For North Americans and Europeans, In Praise of the Stepmother is no doubt the best known and most controversial of all of Peruvian writer Mario Vargas Llosa's books. Wickedly witty and fun, this is a strange and beautiful little gem and a truly masterful and original piece of erotic storytelling.
Lucrecia, newly married to Lima resident, Don Rigoberto, an older, wealthy collector of erotic paintings, suddenly finds her position jeopardized by her husband's young son, Alfonso. She honestly wants the boy to love her, but at what cost? When Fonchito's hard won affection becomes hopelessly entangled with precocious--and dangerous--desire, the fun certainly begins, but the price, we see, may prove to be all too high.
As the relationship progresses into absurdity during Don Rigoberto's all-too-often absences, Vargas Llosa provides thematic commentary in the form of selections from the Don's art collection, included as full-color reproductions of famous paintings, from the Renaissance to the present day, each accompanied by a story to which the painting is to be an illustration. As the book progresses, so does the parade of paintings, twisting and expanding the concept of erotica.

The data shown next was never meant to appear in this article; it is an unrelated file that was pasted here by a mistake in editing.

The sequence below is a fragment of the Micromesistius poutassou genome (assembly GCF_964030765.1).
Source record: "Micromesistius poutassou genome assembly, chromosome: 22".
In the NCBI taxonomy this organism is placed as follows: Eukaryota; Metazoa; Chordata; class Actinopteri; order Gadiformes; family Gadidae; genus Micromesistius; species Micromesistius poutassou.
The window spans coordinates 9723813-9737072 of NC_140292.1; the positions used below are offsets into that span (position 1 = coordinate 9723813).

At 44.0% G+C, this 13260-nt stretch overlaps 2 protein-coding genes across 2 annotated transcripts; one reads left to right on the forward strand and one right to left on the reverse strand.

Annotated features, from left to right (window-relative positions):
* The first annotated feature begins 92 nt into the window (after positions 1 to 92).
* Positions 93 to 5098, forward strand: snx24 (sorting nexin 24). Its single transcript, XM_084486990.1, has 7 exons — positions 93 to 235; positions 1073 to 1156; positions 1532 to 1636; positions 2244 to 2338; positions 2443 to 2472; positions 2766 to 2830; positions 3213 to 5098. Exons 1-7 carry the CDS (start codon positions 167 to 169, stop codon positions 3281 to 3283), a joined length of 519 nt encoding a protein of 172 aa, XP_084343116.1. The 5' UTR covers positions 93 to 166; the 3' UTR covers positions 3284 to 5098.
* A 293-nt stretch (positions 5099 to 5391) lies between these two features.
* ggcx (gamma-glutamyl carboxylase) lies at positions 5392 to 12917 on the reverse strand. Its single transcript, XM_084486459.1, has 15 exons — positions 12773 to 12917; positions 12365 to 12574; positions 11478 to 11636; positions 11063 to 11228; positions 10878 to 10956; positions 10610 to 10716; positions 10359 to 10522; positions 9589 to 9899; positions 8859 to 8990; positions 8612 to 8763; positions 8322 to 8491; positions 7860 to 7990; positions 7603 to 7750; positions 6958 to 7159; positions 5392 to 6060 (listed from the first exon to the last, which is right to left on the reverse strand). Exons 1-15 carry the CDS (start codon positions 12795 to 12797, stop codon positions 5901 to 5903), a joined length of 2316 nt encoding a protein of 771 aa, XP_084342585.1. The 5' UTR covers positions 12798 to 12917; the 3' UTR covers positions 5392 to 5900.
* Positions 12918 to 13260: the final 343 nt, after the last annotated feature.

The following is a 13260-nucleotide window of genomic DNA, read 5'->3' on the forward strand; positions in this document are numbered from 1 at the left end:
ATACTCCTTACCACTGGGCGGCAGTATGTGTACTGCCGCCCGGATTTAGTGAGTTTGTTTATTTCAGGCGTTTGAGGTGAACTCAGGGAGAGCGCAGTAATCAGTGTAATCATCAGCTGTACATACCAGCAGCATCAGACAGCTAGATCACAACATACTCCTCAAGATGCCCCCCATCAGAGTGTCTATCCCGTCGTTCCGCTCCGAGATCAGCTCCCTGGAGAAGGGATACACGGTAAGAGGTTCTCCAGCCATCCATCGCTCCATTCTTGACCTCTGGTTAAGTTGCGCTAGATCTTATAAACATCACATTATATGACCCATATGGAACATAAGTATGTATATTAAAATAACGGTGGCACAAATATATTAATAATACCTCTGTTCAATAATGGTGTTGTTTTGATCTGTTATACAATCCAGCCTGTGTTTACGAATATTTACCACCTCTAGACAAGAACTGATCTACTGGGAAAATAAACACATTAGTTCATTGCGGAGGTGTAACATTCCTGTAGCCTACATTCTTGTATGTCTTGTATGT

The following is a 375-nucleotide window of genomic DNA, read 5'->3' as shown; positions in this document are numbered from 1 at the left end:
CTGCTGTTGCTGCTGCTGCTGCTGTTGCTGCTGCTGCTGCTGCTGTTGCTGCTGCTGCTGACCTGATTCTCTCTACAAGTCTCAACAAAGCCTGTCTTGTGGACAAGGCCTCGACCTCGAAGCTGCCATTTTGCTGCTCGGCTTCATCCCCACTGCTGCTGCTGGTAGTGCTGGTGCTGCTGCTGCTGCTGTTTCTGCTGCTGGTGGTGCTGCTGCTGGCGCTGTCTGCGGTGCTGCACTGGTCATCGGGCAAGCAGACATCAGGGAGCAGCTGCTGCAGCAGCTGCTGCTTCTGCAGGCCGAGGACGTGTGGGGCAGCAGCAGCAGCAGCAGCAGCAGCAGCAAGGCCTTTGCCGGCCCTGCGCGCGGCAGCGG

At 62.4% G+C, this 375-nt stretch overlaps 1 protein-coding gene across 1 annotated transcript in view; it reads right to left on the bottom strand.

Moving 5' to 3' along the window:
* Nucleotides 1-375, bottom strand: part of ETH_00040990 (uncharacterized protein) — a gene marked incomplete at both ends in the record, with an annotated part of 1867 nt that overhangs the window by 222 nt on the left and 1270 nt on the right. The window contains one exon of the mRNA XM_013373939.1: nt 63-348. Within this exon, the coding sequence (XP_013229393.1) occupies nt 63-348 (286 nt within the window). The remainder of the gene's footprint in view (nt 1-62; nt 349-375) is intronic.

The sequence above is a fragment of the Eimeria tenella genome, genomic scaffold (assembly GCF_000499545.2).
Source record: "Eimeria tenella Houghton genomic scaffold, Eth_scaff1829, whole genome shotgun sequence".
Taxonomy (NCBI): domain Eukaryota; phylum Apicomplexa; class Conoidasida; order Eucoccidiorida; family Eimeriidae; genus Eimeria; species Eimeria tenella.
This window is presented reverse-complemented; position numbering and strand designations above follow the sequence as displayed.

For a small book, In Praise of the Stepmother has an enormous potential to enthrall and, yes, provoke. You might wonder how anyone could have written a book as good as this one. The only answer, of course, is that it is Vargas Llosa...at his best.
Strangely enough, in South America, it is Vargas Llosa's political novels that cause controversy; in North America, it is the sexual content. The cover of this little gem, Exposure of Luxury by Bronzino, was enough to make the censors want to go to work.
Anyone who loves wickedness, fun, wit or Vargas Llosa with fall in love with this book at the drop of a...stepmother.